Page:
Google Home, Amazon Echo, and the future of voice search marketing
The Future Of Voice Search
With Google Home and Amazon Echo in more homes, here’s where voice search marketing stands in 2017
Maybe you own one. Or, you’ve seen one in your neighbor’s home. Home assistants such as the Amazon Echo and the Google Home are increasing in popularity throughout the United States. As a result, “Ok, Google” and “Hey, Alexa” have entered the popular lexicon as more and more people use voice search in the home.
In this blog post, we’ll review what home assistants are, how they work, and—most importantly—what impact we think voice search marketing might have on the larger marketing landscape.
The rise of the home assistant and the smart home
Let’s start with a basic question: What is a home assistant?
Also referred to as a “digital assistant”, “smart home device”, or other names, these devices have some common elements:
- They’re meant to be permanent, in-home devices, and not like a phone that you can take with you.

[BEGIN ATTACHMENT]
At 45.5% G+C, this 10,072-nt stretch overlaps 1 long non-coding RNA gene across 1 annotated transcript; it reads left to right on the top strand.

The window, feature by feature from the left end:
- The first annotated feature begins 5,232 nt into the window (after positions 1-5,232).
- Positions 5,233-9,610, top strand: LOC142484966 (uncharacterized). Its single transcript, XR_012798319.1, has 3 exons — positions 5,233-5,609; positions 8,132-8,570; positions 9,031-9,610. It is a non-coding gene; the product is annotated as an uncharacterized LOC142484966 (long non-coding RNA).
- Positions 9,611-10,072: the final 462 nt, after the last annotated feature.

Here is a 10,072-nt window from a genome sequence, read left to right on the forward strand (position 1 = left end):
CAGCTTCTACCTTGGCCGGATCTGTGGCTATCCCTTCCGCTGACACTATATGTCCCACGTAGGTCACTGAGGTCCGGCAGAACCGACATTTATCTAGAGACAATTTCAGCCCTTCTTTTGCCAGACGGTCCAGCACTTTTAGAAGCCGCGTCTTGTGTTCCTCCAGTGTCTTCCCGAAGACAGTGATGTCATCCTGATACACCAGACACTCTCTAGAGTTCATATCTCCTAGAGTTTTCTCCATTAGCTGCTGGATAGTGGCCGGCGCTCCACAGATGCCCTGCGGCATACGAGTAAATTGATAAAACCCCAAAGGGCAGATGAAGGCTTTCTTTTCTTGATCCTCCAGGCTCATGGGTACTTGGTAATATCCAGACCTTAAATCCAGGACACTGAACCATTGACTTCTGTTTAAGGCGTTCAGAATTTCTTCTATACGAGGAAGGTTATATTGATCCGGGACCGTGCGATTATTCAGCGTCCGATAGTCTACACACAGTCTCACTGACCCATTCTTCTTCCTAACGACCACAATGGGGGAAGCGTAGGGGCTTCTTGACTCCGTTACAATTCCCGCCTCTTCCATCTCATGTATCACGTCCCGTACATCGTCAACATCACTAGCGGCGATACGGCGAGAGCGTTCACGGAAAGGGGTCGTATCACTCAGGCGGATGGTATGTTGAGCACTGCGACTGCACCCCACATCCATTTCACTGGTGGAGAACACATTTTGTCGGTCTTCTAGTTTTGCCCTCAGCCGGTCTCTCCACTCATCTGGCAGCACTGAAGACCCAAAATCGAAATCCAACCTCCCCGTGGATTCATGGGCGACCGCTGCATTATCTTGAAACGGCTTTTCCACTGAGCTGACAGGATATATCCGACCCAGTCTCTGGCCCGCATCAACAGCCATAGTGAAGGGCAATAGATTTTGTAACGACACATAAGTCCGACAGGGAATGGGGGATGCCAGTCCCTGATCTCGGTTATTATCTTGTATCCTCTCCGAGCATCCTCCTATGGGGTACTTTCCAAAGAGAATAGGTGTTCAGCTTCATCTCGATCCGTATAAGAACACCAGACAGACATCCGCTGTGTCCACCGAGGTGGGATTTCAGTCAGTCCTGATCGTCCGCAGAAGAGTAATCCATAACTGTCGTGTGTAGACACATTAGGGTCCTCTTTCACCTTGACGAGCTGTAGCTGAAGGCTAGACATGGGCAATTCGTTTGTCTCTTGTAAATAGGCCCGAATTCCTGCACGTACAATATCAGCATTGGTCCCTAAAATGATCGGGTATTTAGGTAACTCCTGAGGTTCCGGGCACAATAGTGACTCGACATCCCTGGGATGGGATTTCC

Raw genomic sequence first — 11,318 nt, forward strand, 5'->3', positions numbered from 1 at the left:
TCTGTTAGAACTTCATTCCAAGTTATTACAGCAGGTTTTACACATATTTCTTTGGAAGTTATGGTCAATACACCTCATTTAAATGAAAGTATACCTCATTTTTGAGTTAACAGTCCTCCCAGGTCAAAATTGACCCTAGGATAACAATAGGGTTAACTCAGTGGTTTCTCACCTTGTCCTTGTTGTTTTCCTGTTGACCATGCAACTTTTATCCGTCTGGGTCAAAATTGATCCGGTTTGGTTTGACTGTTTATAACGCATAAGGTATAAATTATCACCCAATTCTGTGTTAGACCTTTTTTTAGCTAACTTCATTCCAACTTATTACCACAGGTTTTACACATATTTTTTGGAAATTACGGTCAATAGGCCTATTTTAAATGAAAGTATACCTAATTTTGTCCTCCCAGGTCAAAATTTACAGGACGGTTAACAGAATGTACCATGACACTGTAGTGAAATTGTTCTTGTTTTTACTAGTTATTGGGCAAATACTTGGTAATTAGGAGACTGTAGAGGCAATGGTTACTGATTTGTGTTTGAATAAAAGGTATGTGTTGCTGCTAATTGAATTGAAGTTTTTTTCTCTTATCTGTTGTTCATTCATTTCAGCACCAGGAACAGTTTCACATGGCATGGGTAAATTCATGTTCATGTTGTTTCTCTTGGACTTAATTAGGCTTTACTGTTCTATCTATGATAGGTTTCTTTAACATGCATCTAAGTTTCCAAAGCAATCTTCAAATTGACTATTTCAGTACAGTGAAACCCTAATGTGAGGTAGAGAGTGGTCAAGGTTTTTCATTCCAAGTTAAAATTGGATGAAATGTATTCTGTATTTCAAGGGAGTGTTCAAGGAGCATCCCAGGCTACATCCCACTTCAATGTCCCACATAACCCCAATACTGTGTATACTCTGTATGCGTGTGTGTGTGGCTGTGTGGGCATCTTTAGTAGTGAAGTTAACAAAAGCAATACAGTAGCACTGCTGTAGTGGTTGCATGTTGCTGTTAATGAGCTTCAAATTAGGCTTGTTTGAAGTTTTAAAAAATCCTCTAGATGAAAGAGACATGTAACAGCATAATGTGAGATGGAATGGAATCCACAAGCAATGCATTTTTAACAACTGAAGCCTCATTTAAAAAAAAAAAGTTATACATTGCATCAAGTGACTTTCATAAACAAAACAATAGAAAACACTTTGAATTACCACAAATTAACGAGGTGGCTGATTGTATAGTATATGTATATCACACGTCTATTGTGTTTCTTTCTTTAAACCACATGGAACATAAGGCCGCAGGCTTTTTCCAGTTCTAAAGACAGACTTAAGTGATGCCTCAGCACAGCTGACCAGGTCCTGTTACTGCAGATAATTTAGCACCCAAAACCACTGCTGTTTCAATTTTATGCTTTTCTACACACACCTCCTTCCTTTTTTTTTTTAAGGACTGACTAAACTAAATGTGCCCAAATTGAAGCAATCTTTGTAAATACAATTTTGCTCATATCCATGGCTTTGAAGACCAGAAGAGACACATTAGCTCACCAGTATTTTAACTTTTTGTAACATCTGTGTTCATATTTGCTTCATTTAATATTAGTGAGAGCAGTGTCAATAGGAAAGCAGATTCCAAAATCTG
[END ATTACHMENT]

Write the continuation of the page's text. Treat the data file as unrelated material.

- They’re powered by hands-free voice search, using minimal button entry.
- They integrate with other smart home devices and features, such as smart lightbulbs and smart TVs.
Depending on the device and what company it’s from, these digital assistants live within an ecosystem of other devices. So, the owner of a Google Home can ask it to play a show on the Google Chromecast plugged into their TV, and an Amazon Echo owner can do the same thing with Amazon Fire TV.
Who is using these devices?
Overall, data suggests that millennials (broadly defined as people born in 1981 or after) make up the largest group of home assistant users. The marketing data firm eMarketer predicts that, by 2019, 39.3% of all millennials will have a smart assistant in their home.
The Amazon Echo has a larger market share